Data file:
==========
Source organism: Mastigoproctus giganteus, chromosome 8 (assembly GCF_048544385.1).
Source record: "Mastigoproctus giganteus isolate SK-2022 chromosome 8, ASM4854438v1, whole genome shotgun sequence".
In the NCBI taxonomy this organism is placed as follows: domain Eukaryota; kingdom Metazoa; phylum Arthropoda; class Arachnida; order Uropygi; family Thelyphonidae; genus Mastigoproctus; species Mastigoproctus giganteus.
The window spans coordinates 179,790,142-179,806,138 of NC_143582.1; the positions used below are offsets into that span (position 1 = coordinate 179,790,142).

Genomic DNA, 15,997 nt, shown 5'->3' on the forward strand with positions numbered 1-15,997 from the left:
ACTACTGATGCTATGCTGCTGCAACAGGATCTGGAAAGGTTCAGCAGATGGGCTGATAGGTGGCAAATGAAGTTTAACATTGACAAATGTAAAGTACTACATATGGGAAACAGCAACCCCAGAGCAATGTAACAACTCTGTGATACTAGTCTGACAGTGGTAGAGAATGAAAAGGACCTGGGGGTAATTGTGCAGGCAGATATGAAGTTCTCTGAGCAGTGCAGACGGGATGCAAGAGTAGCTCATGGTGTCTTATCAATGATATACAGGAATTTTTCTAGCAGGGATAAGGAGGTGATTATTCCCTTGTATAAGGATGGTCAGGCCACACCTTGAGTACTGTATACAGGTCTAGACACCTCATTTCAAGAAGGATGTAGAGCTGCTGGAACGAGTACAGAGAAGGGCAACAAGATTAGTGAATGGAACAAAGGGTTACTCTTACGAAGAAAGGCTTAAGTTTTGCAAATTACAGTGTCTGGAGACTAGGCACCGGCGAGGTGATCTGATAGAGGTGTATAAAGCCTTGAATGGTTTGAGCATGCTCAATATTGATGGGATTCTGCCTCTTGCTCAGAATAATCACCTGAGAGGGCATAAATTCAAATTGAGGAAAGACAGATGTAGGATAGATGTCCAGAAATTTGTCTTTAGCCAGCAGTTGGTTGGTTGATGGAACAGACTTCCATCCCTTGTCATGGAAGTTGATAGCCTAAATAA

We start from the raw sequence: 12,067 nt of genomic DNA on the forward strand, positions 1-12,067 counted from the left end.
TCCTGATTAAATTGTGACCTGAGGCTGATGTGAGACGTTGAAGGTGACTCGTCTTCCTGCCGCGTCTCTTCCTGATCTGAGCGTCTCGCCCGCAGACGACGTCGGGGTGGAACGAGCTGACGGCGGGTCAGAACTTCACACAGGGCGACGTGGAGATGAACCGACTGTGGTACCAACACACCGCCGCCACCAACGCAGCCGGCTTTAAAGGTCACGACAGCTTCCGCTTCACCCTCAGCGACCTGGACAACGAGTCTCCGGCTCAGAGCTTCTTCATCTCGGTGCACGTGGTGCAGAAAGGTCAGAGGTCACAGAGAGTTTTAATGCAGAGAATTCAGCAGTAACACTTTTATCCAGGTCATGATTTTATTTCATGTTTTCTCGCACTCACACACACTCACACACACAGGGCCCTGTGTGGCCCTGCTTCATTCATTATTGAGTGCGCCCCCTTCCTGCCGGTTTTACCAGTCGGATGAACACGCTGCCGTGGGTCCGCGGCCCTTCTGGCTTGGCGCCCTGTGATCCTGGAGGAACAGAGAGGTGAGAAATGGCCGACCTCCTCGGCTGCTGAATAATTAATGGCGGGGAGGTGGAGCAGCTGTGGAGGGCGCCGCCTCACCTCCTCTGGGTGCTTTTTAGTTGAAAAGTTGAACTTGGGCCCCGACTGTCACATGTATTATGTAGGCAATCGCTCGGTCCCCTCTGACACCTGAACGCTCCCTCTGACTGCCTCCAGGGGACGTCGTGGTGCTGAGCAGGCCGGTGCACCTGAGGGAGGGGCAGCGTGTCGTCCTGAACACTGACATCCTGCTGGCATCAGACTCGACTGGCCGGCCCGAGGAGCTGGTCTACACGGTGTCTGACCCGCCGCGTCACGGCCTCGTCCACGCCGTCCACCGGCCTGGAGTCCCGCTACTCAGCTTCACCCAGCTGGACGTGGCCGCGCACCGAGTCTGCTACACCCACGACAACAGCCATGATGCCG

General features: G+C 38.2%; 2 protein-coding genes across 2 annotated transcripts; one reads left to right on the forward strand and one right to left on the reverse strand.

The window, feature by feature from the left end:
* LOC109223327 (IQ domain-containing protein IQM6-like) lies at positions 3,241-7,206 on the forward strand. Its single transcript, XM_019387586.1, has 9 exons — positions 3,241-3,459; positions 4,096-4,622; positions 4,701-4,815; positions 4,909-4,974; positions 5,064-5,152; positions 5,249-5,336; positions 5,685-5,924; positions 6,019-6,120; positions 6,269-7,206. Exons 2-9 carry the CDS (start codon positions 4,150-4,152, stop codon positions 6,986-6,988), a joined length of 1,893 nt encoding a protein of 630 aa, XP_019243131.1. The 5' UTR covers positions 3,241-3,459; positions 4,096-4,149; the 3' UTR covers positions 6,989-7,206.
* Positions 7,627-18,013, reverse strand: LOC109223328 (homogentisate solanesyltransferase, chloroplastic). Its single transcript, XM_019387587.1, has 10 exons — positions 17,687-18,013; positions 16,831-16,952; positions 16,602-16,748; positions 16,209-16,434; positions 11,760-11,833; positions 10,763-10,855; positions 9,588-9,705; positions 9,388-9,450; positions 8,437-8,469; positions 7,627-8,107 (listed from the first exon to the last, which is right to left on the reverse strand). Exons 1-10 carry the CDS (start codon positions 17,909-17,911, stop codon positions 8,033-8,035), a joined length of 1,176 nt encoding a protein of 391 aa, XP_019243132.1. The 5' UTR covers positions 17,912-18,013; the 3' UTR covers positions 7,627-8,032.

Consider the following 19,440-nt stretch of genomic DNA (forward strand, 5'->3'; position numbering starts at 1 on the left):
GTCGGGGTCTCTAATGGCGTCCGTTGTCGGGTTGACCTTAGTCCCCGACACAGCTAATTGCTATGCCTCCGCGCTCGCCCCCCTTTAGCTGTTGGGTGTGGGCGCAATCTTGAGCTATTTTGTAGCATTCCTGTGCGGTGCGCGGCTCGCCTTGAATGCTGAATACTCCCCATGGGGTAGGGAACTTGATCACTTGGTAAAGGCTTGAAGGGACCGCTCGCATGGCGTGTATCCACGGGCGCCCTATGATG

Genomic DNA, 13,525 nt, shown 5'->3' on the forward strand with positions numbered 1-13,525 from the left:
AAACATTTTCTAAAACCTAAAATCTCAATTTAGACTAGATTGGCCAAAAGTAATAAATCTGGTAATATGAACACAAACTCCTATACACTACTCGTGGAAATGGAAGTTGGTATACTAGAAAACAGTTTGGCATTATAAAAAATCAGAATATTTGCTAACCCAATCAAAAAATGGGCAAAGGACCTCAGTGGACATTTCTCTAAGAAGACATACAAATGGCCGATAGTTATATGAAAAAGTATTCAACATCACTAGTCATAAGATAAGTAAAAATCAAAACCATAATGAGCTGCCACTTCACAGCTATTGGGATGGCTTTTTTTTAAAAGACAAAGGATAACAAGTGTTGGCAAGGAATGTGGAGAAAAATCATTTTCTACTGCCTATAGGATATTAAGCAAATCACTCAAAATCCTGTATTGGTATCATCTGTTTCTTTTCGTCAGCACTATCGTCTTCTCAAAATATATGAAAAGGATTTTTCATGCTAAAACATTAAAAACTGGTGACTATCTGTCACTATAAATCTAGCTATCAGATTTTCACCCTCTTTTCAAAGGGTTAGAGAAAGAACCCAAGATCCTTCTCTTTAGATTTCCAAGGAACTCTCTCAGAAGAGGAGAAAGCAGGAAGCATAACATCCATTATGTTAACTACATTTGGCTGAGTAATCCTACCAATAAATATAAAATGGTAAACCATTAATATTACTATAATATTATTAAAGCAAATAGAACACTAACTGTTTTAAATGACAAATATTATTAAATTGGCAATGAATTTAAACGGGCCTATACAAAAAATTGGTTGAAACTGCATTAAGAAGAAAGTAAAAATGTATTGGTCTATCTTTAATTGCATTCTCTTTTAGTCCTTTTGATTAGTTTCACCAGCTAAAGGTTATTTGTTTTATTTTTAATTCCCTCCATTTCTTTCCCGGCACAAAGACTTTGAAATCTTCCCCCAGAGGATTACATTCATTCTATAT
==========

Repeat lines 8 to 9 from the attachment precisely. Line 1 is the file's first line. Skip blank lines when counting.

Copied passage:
TCCTGATTAAATTGTGACCTGAGGCTGATGTGAGACGTTGAAGGTGACTCGTCTTCCTGCCGCGTCTCTTCCTGATCTGAGCGTCTCGCCCGCAGACGACGTCGGGGTGGAACGAGCTGACGGCGGGTCAGAACTTCACACAGGGCGACGTGGAGATGAACCGACTGTGGTACCAACACACCGCCGCCACCAACGCAGCCGGCTTTAAAGGTCACGACAGCTTCCGCTTCACCCTCAGCGACCTGGACAACGAGTCTCCGGCTCAGAGCTTCTTCATCTCGGTGCACGTGGTGCAGAAAGGTCAGAGGTCACAGAGAGTTTTAATGCAGAGAATTCAGCAGTAACACTTTTATCCAGGTCATGATTTTATTTCATGTTTTCTCGCACTCACACACACTCACACACACAGGGCCCTGTGTGGCCCTGCTTCATTCATTATTGAGTGCGCCCCCTTCCTGCCGGTTTTACCAGTCGGATGAACACGCTGCCGTGGGTCCGCGGCCCTTCTGGCTTGGCGCCCTGTGATCCTGGAGGAACAGAGAGGTGAGAAATGGCCGACCTCCTCGGCTGCTGAATAATTAATGGCGGGGAGGTGGAGCAGCTGTGGAGGGCGCCGCCTCACCTCCTCTGGGTGCTTTTTAGTTGAAAAGTTGAACTTGGGCCCCGACTGTCACATGTATTATGTAGGCAATCGCTCGGTCCCCTCTGACACCTGAACGCTCCCTCTGACTGCCTCCAGGGGACGTCGTGGTGCTGAGCAGGCCGGTGCACCTGAGGGAGGGGCAGCGTGTCGTCCTGAACACTGACATCCTGCTGGCATCAGACTCGACTGGCCGGCCCGAGGAGCTGGTCTACACGGTGTCTGACCCGCCGCGTCACGGCCTCGTCCACGCCGTCCACCGGCCTGGAGTCCCGCTACTCAGCTTCACCCAGCTGGACGTGGCCGCGCACCGAGTCTGCTACACCCACGACAACAGCCATGATGCCG

General features: G+C 38.2%; 2 protein-coding genes across 2 annotated transcripts; one reads left to right on the forward strand and one right to left on the reverse strand.